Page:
Regardless of how much you do or do not know about Radio, do not attempt to connect up this. Crosley Radio Receiver without first carefully reading our instructions. A half hour's study of these instructions may save you the price of a few tubes, which you can easily destroy if you connect the wires wrong. We want you to enjoy this set and you will if you connect it up properly. If you are in doubt on any point, talk to your dealer before you go ahead.



Instructions for Operating

The Crosley


Radio Receiver








This Crosley 51 may be used in three different ways:

1. With a storage (wet) "A" _ battery and vacuum tubes of the 201A, 301A type.

2. With dry cells as an "A" battery and vacuum tubes of the WD12, C12 type.

3. With dry cells as an "A" battery and vacuum tubes of the UV199, or C299 type.

"B" Batteries (dry) are the same in all three methods only you use more voltage in some instances.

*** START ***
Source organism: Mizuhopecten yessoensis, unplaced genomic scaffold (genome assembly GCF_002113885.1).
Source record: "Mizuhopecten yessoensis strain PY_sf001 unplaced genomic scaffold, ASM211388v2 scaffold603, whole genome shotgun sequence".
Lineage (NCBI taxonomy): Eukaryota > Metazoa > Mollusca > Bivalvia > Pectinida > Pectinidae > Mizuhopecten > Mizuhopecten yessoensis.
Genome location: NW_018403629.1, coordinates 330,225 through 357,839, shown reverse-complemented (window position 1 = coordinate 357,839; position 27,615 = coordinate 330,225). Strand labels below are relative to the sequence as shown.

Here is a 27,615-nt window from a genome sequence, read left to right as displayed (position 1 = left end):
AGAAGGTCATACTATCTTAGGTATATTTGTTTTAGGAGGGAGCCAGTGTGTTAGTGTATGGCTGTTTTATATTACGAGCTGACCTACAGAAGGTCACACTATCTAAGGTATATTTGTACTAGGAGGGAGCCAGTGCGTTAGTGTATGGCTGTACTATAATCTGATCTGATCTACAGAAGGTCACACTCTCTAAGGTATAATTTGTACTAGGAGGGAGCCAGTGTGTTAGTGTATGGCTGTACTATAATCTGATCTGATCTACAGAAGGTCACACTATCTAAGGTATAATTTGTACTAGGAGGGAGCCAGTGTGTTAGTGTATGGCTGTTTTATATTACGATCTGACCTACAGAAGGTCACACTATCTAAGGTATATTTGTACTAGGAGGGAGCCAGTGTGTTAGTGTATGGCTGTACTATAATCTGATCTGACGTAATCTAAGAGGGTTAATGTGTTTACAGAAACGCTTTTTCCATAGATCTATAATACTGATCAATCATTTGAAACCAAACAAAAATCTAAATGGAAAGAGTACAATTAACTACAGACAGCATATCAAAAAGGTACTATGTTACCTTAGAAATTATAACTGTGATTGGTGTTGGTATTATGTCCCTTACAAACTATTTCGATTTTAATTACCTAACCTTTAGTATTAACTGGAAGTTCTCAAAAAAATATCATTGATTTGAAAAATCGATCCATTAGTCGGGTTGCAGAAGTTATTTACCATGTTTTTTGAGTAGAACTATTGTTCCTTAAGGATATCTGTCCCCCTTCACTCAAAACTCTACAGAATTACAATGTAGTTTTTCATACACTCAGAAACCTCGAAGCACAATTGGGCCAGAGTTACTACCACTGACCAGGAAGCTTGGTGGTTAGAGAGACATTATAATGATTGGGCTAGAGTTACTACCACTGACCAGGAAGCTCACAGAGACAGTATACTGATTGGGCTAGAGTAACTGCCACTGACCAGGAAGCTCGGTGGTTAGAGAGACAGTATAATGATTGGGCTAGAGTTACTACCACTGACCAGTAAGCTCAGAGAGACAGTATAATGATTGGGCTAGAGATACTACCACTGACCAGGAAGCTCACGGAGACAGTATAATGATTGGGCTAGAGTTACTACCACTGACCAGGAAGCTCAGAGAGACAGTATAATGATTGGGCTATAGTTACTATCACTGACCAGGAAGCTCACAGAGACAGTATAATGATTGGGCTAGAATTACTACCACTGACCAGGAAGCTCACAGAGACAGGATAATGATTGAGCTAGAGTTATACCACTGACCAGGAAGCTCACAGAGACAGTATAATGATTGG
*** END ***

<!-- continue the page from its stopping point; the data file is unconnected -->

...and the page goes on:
Anyone of the three methods can be used effectively. Choose the one you prefer. With dry cells as an 'A" battery your initial cost will be less than using a storage (wet) battery as an "A" battery. In the long run they will cost about the same. If you live in the country where it is not convenient to get a storage (wet) battery easily recharged you will probably prefer dry cells.

The Crosley 51 is a two-tube regenerative receiver. It comprises a single circuit tuner with controls for a vacuum tube defector, which his a tickler in the plate circuit. This tickler makes the art regenerative. The 51 is manufactured under Armstrong patent No. 1,113,149. It also contains a one stage audio frequency amplifier with transformer coupling



- The Equipment You Need

1. Aerial and Ground equipment.

2. Two Vacuum Tubes either 201A or 301A or their equivalent.

3. One Storage "A" battery (wet) 6 volts-60 to 80 amperes hours capacity.

4. Two "13' Batteries (dry) 45 volts each.

5. One pair of Headphones.

6. One Grid Leak.

7. One Loud Speaker, if desired.

8. Twenty feet of No. 18 insulated Copper Wire to make connections between batteries and your set. Be sure it is insulated (COVERED).


There are many inferior vacuum tubes offered for sale. Purchase only those manufactured by responsible concerns and guaranteed by the dealer to give satisfactory service.